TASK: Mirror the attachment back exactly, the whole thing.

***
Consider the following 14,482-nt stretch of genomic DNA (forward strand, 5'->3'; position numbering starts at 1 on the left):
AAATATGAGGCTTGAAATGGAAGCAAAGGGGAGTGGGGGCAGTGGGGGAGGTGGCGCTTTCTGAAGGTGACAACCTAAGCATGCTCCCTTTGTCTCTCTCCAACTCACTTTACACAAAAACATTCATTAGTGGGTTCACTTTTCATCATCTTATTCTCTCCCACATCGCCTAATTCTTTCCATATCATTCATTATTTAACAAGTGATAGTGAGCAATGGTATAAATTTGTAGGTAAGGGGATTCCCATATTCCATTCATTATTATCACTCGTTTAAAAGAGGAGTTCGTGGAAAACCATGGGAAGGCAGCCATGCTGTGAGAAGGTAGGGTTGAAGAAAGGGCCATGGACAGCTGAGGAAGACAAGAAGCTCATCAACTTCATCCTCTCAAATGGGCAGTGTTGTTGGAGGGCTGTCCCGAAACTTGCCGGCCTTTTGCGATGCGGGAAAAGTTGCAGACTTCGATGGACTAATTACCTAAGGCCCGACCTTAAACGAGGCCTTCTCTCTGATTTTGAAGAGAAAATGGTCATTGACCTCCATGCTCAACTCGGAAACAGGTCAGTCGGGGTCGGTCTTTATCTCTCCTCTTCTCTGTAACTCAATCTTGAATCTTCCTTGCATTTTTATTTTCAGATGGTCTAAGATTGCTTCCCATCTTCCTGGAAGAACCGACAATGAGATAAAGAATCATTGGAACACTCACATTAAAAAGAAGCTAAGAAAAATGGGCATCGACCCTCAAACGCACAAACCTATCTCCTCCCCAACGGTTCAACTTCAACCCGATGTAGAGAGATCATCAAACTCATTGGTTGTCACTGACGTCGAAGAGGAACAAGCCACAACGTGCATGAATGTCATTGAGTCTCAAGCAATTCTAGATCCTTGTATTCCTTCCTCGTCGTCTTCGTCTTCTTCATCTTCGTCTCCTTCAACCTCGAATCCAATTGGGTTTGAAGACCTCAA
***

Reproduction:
Consider the following 14,482-nt stretch of genomic DNA (forward strand, 5'->3'; position numbering starts at 1 on the left):
AAATATGAGGCTTGAAATGGAAGCAAAGGGGAGTGGGGGCAGTGGGGGAGGTGGCGCTTTCTGAAGGTGACAACCTAAGCATGCTCCCTTTGTCTCTCTCCAACTCACTTTACACAAAAACATTCATTAGTGGGTTCACTTTTCATCATCTTATTCTCTCCCACATCGCCTAATTCTTTCCATATCATTCATTATTTAACAAGTGATAGTGAGCAATGGTATAAATTTGTAGGTAAGGGGATTCCCATATTCCATTCATTATTATCACTCGTTTAAAAGAGGAGTTCGTGGAAAACCATGGGAAGGCAGCCATGCTGTGAGAAGGTAGGGTTGAAGAAAGGGCCATGGACAGCTGAGGAAGACAAGAAGCTCATCAACTTCATCCTCTCAAATGGGCAGTGTTGTTGGAGGGCTGTCCCGAAACTTGCCGGCCTTTTGCGATGCGGGAAAAGTTGCAGACTTCGATGGACTAATTACCTAAGGCCCGACCTTAAACGAGGCCTTCTCTCTGATTTTGAAGAGAAAATGGTCATTGACCTCCATGCTCAACTCGGAAACAGGTCAGTCGGGGTCGGTCTTTATCTCTCCTCTTCTCTGTAACTCAATCTTGAATCTTCCTTGCATTTTTATTTTCAGATGGTCTAAGATTGCTTCCCATCTTCCTGGAAGAACCGACAATGAGATAAAGAATCATTGGAACACTCACATTAAAAAGAAGCTAAGAAAAATGGGCATCGACCCTCAAACGCACAAACCTATCTCCTCCCCAACGGTTCAACTTCAACCCGATGTAGAGAGATCATCAAACTCATTGGTTGTCACTGACGTCGAAGAGGAACAAGCCACAACGTGCATGAATGTCATTGAGTCTCAAGCAATTCTAGATCCTTGTATTCCTTCCTCGTCGTCTTCGTCTTCTTCATCTTCGTCTCCTTCAACCTCGAATCCAATTGGGTTTGAAGACCTCAA